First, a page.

Sometimes I wake up and think to myself how did I ever end up here. Now, I’m not talking about – how did I ever get Breast Cancer because let’s face it, that can happen to any of us. No, I’m talking about how did I ever end up so deeply and passionately involved with Patient Advocacy.
This is a picture taken from a bridge that I walked across daily throughout my treatment. The sea was my ‘go to’ place. The sound of the waves rolling in, the colours reflected in it were reminders of the healing power of nature. Somehow that power would well up inside me and I found myself compelled to get there everyday or as often as I possibly could, to recharge my power, my battery, my healing as it were.
On days when I felt weak and unable to walk very far I would often stop on the bridge and just stare out to sea. The tree on the left of the picture, the one that looks like it’s about to collapse became a bit of a focal point for me. It would remind me of how I was feeling most days, good days and bad. I’d tell myself that although I’d fallen, I was most definitely ‘hanging on in there’.
The bridge leads into a beautiful woodland walk that runs parallel to a fabulous parkland golf course, where I had been a member for more than 25 years. On Tuesdays, I could hear the ladies teeing off the 4th tee box, the familiar banter. On Wednesdays I would sometimes recognise the voices from the men’s tee box on the 7th tee. I can’t begin to explain just how much I missed golf, I loved playing and I wondered how or if I would be able to play again. It would depend on the surgery – “we’d have to wait and see”. Just one of many uncertainties that lay ahead.
I had so much time, I wasn’t working through Chemotherapy and I found myself more and more reading up on Lobular breast cancer. I was making sense of a diagnosis which I thought at first was aggressive, because of my tumor size but later discovered I had a relatively slow growing Breast Cancer. Invasive Lobular Breast Cancer is the 2nd most common type of Breast Cancer accounting for about 15% of all Breast Cancers and 6th overall most common Cancer in women globally. When I began to ask questions of my Clinical team early on I realised that my curiosity wasn’t always particularly welcome. It took time but I eventually mustered the confidence to seek a second opinion and shortly after doing so I made a decision to change my GP, my Surgeon and at the end of my Chemotherapy I changed my Oncologist too.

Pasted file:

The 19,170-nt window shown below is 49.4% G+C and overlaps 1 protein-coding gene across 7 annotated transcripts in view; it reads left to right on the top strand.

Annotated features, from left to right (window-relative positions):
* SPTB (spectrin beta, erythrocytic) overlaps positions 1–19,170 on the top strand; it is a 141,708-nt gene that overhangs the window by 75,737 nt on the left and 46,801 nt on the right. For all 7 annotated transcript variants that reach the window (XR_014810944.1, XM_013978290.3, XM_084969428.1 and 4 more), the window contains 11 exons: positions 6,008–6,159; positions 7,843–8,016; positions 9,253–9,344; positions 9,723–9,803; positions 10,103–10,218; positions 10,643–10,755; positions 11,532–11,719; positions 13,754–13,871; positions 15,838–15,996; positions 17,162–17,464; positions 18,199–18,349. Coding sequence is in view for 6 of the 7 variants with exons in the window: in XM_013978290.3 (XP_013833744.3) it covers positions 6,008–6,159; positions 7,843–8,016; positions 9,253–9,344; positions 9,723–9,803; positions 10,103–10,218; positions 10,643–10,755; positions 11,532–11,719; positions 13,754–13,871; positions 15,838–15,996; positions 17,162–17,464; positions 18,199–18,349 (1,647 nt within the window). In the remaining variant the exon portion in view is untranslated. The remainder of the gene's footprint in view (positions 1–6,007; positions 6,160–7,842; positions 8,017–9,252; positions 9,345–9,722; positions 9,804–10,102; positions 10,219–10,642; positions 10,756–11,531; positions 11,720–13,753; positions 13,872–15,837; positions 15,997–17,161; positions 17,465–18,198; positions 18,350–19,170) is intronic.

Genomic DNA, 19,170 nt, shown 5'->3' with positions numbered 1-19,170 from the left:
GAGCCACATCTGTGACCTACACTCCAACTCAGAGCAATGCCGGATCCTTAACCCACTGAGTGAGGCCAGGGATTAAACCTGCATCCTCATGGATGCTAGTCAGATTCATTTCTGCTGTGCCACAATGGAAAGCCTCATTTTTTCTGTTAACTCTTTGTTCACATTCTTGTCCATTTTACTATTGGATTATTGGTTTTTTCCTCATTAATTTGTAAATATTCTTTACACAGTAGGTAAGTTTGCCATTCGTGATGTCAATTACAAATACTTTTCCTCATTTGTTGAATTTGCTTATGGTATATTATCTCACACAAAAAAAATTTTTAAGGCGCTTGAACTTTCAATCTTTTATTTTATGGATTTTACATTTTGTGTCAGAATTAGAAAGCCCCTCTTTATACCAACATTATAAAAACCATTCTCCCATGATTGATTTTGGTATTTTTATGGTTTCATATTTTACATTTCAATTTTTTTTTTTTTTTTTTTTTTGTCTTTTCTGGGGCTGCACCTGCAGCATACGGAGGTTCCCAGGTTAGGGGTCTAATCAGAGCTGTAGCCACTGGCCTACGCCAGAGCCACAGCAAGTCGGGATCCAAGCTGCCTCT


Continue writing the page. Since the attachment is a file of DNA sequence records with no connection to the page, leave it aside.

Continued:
These were by far some of the best decisions I made following my diagnosis. I had already spent too long worrying about whether it was the right thing to do or not. From the beginning I had felt something wasn’t quite right. I couldn’t understand why questions I asked about my diagnosis had been met, from the start, with so much avoidance. When my decision to change clinicians was made, I felt palpable relief. I could concentrate on recovery and I had a real sense of trust once more. I’d crossed another bridge and I was on a good path. I could move forward without second guessing and it felt reassuring to have people around who would not only answer questions but encouraged them too.
Most of you who know my story will know I began http://www.Beingdense.com in the months following my diagnosis. At the time I had no idea I would become so deeply involved in raising awareness about Breast Density or that it would fill so many hours, days, months and now years of my time. I believe now that it was almost inevitable. My gut feeling when I was diagnosed was that something was not quite right. I followed my instinct and it led me to developing a Patient Advocacy, an awareness and information about Breast Density and the risk factors associated with having Dense Breasts. So here I am.
I’m still drawn to the sea. I love the sound of the waves crashing against the rocks. I often pause on the bridge that leads into the woods, the tree on the left of the picture is no longer there, it fell during a storm. I’m still standing. I admit my Patient Advocacy has been hugely cathartic, there were days when it pulled me through, it helped to put things into perspective. I’ve disrupted the status quo by asking questions, yes – but I’m no longer asking the questions just for myself. It’s not just about me, it’s also about every woman who goes for their Mammogram. It’s about hundreds, perhaps thousands of women. It’s about my nieces, my friend’s daughters, the grand daughter I may one day have. That’s how I’ve ended up here and I intend to stay here, as passionately involved with Patient Advocacy and for as long as I am able.